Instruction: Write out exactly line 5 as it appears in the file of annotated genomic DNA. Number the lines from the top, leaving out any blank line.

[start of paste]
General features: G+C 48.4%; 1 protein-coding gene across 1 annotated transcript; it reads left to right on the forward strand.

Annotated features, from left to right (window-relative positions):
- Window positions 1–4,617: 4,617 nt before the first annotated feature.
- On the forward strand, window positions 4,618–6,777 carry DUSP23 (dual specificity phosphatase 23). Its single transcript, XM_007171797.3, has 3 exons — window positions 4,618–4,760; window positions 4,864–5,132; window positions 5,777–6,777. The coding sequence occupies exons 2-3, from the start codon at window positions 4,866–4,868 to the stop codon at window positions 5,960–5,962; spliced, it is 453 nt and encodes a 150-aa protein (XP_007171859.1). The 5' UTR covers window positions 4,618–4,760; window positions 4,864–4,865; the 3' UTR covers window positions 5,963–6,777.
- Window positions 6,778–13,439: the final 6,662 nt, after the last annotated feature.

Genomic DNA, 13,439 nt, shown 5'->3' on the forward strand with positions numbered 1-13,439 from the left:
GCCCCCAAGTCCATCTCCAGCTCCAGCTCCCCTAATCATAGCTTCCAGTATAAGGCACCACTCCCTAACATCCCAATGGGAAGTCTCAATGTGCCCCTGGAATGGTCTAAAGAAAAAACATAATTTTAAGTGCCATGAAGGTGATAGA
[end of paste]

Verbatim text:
- Window positions 6,778–13,439: the final 6,662 nt, after the last annotated feature.